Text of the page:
Up until now, gamers and the press alike were led to believe that the Xbox One simply could not function without the Kinect sensor. The company clearly stated that it needed to be connected and turned on at all times in order for the new console to function properly in all cases.
Eventually Microsoft caved in to consumer backlash about having a sensor watching their every move even when the console is supposedly sleeping, so the company said okay, the motion detecting sensor can be turned off in the system settings. That was good news considering that Microsoft spent E3 2013 promoting an "always on" and "always connected" console.
Honestly, there was good reason to feel somewhat paranoid over the device. The Kinect sensor can see in the dark, it keeps an ear open for voice commands, and can track a heart rate simply by looking at the user's face. Users can turn on the Xbox One simply by speaking "Xbox On", meaning who knows what the device is listening to at any given point. NSA paranoia anyone?
Now Microsoft's Marc Whitten has come forward to explain that if Xbox One owners unplug Kinect, the world won't stop spinning. "Like online, the console will still function if Kinect isn’t plugged in, although you won’t be able to use any feature or experience that explicitly uses the sensor," he said.
He also said that Kinect will be totally off when the user switches it off in the settings – there's (supposedly) no secret sleeping mode. "You have the ability to completely turn the sensor off in your settings," he added. "When in this mode, the sensor is not collecting any information. Any functionality that relies on voice, video, gesture or more won’t work."
He added that when loading up Kinect-required games like Kinect Sports Rivals, users will receive a message asking if they want to turn the sensor back on in order to continue. "We still support using it for IR blasting in this mode. You can turn the sensor back on at any time through settings," he said.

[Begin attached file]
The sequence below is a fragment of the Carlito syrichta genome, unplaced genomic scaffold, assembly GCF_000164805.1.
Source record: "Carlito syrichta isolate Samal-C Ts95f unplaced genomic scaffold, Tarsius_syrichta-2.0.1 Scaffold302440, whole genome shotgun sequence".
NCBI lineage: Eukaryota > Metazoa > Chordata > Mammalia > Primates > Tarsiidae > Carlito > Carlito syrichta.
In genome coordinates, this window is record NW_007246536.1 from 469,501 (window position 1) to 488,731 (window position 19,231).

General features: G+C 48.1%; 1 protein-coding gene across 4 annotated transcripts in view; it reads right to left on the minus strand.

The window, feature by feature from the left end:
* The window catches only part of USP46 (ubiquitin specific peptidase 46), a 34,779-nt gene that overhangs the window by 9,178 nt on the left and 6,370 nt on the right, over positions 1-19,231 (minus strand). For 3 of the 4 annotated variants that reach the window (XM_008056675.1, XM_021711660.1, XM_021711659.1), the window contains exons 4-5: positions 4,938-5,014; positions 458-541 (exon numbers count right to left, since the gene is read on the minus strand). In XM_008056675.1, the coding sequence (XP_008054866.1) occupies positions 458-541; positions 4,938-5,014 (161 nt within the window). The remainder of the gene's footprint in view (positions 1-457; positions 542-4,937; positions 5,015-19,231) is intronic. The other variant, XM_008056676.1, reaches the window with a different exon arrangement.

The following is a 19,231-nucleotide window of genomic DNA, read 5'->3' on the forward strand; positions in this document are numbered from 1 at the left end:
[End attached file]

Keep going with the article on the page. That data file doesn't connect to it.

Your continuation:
A Microsoft rep later told Kotaku that if Kinect is only used to enable supplemental features in a particular title, then users will still be able to play that game if Kinect is unplugged. "We also have a ton of privacy settings to allow people to turn off the camera, or microphones, or put it in a state just for 'Xbox On' and IR blasting – there will be a lot of user control for that," added Microsoft senior exec Albert Penello.
He said that Microsoft recognized that there will be scenarios where people won't feel comfortable having the Kinect sensor sitting idle and quiet like a creepy HAL 9000 computer. The company wants everyone 100 percent comfortable with the machine, thus leading to the change in policy that now allows the sensor to be completely unplugged.
"The most obvious thing is watching a DVD/BD, or streaming a movie, or HDMI pass-through, your experience isn’t impacted (except you miss voice and IR blasting)," he said.
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Kevin started taking PCs apart in the 90s when Quake was on the way and his PC lacked the required components. Since then, he’s loved all things PC-related and cool gadgets ranging from the New Nintendo 3DS to Android tablets. He is currently a contributor at Digital Trends, writing about everything from computers to how-to content on Windows and Macs to reviews of the latest laptops from HP, Dell, Lenovo, and more.